by Deanna K. Kreisel (Doctor Waffle Blog)
It had been a long time since I thought about lawns. I don’t mean in a grand philosophical sense, or the stoned contemplation of a single blade of grass. I mean thought about them at all. Before moving to Mississippi we had lived in Vancouver for 13 years, where we felt lucky to have a place to store our toothbrushes and maybe an extra pair of slacks; we really hit the jackpot when we acquired a postage-stamp-sized balcony on which we could murder tomato plants. Actual yards were out of the question for anyone who hadn’t bought a house on the west end of town 30 years ago; by the time we moved to Vancouver in 2006 as a tenure-track assistant professor and a trailing-spouse adjunct, it was already clear that we would never own a lawn.
And yet here we are: the proud owners of nearly an acre of chemical-soaked herbage dotted here and there with scrubby flowering bushes native to an ecosystem half a planet away. Or at least that’s what came along with our new house in Mississippi, which was the main attraction: a 1962 bungalow with two fireplaces, built-in bookcases, arched doorways, and mellow hardwood floors. To be honest, I didn’t want the lawn—or the yard at all, really. If it had been possible to purchase a mid-century gem with a porch swing and seven ceiling fans that was floating on a gossamer cloud in mid-air—basically a house from The Jetsons—I would have done so. I took one look at that expanse of greenery, factored in the whole located-in-the-Deep-South element, and saw nothing but a never-ending round of backbreaking chores. And boy, was I right. But not for the reasons you might think.
Very early on in our new-house ownership, I got it in my head that I wanted to “rewild” our yard. I had been reading all about the shrinking of habitats for native birds, butterflies, and insects, and how the traditional pesticide-drenched, monoculture American lawn might as well be a stretch of asphalt as far as pollinators were concerned. I started agonizing over the fates of the hapless birds and bugs circling our yard with little tuckerbags over their shoulders, seeing nothing good for them there, and trudging on their weary way in search of the next outpost. I felt personally responsible for them somehow, even though had I never moved to Mississippi and purchased this lawn, it would doubtless have remained a barren desert for wildlife through no fault of my own. But it didn’t matter—I was The Man now, the Owner, the Country Squire, the one making the decisions about whether billions of tiny creatures lived or died on my watch. The buck—and the doe—stopped here.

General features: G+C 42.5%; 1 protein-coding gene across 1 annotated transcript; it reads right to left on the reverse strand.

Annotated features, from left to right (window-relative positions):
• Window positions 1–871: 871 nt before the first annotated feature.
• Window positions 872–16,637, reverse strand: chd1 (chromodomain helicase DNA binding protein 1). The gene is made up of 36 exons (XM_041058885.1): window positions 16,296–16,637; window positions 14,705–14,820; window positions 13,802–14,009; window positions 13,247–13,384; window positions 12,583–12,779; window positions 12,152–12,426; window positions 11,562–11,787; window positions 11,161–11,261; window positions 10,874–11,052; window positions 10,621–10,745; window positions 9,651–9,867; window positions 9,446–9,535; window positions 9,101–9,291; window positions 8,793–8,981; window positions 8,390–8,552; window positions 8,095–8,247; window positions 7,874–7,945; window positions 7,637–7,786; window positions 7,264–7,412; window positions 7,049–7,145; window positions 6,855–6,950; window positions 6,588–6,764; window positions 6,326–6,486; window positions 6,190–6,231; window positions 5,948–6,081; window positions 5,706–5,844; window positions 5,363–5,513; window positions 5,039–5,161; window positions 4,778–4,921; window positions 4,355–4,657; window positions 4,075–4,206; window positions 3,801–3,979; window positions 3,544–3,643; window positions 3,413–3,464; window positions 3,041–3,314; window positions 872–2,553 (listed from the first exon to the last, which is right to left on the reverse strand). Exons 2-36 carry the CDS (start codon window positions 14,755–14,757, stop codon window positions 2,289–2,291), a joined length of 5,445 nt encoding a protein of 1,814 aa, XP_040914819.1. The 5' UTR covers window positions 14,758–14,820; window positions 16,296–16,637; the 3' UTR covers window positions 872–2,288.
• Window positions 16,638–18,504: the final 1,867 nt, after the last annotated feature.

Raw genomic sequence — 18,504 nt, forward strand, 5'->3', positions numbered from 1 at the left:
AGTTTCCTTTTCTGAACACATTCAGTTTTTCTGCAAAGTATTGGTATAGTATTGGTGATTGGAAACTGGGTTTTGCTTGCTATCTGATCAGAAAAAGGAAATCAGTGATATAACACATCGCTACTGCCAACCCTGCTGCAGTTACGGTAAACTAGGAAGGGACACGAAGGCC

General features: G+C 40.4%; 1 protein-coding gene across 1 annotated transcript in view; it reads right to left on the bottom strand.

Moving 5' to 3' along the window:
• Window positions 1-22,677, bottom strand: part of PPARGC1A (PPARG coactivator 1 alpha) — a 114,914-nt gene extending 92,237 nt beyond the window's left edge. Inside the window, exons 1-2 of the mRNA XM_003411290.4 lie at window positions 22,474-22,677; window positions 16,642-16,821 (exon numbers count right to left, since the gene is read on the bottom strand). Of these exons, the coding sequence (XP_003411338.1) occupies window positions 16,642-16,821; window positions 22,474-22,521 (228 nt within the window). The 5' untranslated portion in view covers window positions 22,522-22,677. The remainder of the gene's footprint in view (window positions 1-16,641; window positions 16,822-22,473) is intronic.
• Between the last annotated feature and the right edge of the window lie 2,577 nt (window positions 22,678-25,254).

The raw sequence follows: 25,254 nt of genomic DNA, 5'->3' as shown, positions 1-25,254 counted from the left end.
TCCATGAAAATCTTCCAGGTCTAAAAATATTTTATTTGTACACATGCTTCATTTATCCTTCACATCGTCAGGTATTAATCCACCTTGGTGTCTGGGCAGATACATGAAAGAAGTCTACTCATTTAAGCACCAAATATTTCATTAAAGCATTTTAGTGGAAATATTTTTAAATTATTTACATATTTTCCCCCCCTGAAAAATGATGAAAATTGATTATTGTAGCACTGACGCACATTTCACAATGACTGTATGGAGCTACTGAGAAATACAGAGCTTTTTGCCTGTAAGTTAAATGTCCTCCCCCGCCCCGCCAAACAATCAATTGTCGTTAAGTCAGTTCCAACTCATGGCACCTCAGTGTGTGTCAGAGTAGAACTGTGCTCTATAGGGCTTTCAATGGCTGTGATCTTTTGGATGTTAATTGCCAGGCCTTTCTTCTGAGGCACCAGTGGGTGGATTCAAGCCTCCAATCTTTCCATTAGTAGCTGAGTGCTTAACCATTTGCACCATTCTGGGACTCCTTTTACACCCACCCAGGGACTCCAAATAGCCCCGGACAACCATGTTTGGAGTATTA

The spouse and I moved into our new homestead at the end of July 2019, and agreed that we would keep using the current scorched-earth landscape service for the rest of that summer, until we could get our bearings and figure out what we wanted to do with it all. Most importantly, the owner of the landscaping company had grown up in the house we just bought, so it seemed churlish to fire him as our first act as new owners. [Fun side anecdote: when he came over to discuss lawn care with us right after we moved in, he pointed to a towering pine tree in the front yard, told us he had planted it as a child 30 years ago, and then informed us that we were not allowed to cut it down. We reassured him that we would never cut down any mature trees because we were not bloodthirsty psychopaths. We clutched our bosoms sincerely and spoke in shocked tones. He fixed us with a steely gaze. We returned it unwaveringly, pure of heart. He nodded briefly. The next spring, we engaged a tree service dude who informed us that several tall pines on the other edge of the property were too close to a 200-year-old oak tree and starving it of nutrients, so we allowed him to cut them down to save the oak. I can only imagine what Landscape Son—by that point, long since let go—must have thought as he drove by our house and witnessed that particular event.]